http://www.richmondfed.org/publications/research/region_focu...

http://mises.org/misesreview_detail.aspx?control=296

may inform the discussion here. Big public policy proposals are not easy to discuss, but the big public policy proposal of a guaranteed basic income for all is a response to existing policy of supposedly targeted social welfare programs that are just about equally expensive in the benefits they provide, but much more costly to administer.

As a matter of personal opinion, I am still thinking about whether or not a basic income guarantee is a good idea, but I definitely want to figure out if spending no more in total for social welfare by directly transferring cash to all citizens would simplify administration of welfare programs and allow more individual choice about how to use the money.


One thing I like about this policy is it removes all kinds of perverse incentives which currently exist.

Some (true) personal examples: a friend of mine is moderately disabled and lives with his elderly parents. He wants (and they desperately want for him) to be able to live independently in a small apartment so that he can develop coping skills which will serve him when they are no longer around. His parents have the means to help him buy an apartment, but doing so would disqualify him from receiving any disability pension (including free health care).

A colleague of mine once employed a young woman as a secretary/admin assistant. One day her family advised him that they had arranged a marriage for her and as she was no longer living with them she and her new husband would both qualify for unemployment benefits. If my colleague refused to pay her the equivalent of two unemployment benefits (after tax) she would resign. The next week she did.

I used to know a guy who was what I would term chronically unemployable. He had no obvious disability but was seemingly unable to accomplish anything without having his hand held (it was a severe issue, not a joke). As an example, I actually couldn't trust him to fetch a plate from the kitchen. He was unsuited for either technical or menial work because he needed to be instructed down to the barest minutiae. Nice chap otherwise.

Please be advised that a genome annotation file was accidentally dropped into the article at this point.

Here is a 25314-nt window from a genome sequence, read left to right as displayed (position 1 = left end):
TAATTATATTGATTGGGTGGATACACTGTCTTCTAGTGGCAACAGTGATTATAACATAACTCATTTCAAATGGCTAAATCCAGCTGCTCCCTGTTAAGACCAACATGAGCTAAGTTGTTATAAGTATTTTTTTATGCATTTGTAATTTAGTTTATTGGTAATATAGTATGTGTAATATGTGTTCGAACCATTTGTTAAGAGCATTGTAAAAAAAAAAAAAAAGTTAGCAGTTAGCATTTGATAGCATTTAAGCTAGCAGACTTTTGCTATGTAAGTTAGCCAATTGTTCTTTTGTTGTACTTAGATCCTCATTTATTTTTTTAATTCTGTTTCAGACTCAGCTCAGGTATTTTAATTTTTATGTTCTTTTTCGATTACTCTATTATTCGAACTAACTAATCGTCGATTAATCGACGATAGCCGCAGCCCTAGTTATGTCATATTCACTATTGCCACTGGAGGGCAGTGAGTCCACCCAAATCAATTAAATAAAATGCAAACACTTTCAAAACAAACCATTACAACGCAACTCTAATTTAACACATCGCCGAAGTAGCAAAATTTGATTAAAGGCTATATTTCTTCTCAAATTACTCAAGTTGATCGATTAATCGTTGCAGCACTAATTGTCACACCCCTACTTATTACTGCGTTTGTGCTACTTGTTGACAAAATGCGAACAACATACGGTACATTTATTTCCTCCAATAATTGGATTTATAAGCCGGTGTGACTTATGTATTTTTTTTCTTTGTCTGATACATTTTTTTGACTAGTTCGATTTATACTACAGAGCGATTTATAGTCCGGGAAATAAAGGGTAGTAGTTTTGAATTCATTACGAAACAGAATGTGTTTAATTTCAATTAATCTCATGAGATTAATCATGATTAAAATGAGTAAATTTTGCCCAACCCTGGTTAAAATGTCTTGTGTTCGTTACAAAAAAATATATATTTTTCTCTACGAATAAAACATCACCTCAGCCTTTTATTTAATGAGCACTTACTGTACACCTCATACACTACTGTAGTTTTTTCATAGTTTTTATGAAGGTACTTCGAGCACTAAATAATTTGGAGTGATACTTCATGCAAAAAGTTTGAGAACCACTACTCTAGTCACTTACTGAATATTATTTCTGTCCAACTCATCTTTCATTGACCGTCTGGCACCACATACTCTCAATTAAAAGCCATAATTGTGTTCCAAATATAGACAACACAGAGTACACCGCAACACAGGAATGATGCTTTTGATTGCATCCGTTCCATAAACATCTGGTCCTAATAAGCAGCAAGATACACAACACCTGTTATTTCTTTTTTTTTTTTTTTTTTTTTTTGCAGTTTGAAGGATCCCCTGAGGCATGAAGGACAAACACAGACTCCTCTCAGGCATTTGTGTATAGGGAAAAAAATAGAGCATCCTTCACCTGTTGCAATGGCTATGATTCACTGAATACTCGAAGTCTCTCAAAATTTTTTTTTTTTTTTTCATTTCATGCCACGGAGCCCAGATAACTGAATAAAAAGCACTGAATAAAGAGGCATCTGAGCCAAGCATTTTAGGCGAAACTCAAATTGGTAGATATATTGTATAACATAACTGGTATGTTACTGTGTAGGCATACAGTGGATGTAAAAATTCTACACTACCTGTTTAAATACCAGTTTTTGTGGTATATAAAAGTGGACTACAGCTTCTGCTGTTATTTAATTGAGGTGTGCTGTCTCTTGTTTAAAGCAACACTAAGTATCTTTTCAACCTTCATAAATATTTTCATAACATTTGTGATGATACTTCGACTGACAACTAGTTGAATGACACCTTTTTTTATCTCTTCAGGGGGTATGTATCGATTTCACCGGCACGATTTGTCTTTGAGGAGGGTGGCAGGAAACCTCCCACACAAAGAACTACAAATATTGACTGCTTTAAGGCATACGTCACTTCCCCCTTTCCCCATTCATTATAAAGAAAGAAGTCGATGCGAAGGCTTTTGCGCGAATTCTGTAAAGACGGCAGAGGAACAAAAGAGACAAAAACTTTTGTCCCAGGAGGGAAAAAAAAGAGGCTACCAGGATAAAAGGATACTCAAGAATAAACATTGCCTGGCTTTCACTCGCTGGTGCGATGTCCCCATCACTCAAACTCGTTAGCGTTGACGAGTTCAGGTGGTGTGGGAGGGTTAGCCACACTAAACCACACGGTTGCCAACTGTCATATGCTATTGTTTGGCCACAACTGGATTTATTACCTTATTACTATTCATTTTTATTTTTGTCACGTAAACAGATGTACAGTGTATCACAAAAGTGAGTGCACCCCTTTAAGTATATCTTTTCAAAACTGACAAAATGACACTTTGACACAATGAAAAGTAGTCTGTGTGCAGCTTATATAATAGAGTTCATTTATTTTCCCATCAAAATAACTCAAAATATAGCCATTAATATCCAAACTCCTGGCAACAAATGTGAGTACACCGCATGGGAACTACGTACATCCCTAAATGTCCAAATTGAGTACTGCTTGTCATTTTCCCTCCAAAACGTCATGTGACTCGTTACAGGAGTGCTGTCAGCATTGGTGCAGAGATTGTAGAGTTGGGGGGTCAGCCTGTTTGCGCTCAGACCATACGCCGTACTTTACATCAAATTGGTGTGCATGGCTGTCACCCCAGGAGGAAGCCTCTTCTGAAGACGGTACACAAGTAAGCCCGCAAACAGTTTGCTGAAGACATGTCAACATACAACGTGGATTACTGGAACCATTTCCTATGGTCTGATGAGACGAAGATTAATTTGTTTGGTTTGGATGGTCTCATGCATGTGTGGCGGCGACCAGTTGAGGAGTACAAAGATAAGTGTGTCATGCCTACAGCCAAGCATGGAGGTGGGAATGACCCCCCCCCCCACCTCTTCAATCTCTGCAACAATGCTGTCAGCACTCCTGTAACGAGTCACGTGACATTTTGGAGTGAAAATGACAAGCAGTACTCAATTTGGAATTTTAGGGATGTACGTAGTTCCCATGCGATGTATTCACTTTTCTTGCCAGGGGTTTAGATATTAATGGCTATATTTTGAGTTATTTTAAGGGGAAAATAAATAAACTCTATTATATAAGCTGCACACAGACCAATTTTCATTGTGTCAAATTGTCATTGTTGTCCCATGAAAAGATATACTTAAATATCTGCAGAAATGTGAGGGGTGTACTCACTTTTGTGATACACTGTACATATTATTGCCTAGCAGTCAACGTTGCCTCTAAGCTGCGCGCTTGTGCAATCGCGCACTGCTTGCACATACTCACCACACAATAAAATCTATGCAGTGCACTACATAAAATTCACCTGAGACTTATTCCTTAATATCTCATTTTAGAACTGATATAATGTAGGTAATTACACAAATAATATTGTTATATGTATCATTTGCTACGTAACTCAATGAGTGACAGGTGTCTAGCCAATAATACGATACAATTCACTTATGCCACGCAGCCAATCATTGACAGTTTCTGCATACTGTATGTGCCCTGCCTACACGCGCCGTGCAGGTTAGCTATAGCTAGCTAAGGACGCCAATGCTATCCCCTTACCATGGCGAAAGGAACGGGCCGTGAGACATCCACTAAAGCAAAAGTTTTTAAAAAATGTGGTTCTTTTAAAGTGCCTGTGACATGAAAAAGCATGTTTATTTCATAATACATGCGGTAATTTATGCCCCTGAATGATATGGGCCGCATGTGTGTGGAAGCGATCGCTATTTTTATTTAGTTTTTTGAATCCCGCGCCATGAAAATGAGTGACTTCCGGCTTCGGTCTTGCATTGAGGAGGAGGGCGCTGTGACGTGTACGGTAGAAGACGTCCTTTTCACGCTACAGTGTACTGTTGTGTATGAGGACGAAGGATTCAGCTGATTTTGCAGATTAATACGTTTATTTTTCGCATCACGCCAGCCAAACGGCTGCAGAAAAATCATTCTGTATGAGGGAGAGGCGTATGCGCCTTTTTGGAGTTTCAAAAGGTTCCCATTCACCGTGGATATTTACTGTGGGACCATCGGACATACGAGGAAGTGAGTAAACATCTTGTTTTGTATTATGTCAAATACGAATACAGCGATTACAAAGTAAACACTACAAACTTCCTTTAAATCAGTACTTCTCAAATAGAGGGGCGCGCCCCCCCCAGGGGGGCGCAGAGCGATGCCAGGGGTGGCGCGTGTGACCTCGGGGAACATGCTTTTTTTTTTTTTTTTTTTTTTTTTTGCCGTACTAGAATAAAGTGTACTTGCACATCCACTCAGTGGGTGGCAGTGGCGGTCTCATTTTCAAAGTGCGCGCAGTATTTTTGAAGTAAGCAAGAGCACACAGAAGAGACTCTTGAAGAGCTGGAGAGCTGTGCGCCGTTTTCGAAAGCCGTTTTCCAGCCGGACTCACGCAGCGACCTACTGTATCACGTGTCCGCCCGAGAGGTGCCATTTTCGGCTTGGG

He naturally ended up on unemployment benefits and attended fortnightly reporting sessions. He was required to apply for 5 jobs each fortnight which he would be duly rejected from, then report back on his results. I'm convinced that the sheer brutal pointlessness of the process crushed him to the point where he took his own life.

Perhaps a basic income would create other perverse incentives, but it is clear to me that the current system is beyond broken.


A colleague of mine once employed a young woman as a secretary/admin assistant. One day her family advised him that they had arranged a marriage for her and as she was no longer living with them she and her new husband would both qualify for unemployment benefits. If my colleague refused to pay her the equivalent of two unemployment benefits (after tax) she would resign. The next week she did.

Perhaps we should think of unemployment benefits and minimum wage laws as a subsidy for technological progress, in particular automation and artificial intelligence.

Low-wage workers are competition for automation, at least in the early stages when a new technology is just getting off the ground. Remove them, and there is likely to be more demand for technological solutions to do what they used to do. In the long run, everybody wins by giving private enterprise an incentive for more automation.


It does not remove "perverse" incentives. Human nature dictates our desires. If we could have everything we ever wanted then there would be no "perverse" incentives. I could have my own amusement park where there would be no lines and I could ride any ride I wanted at any time - not to mention someone would carry me from ride to ride.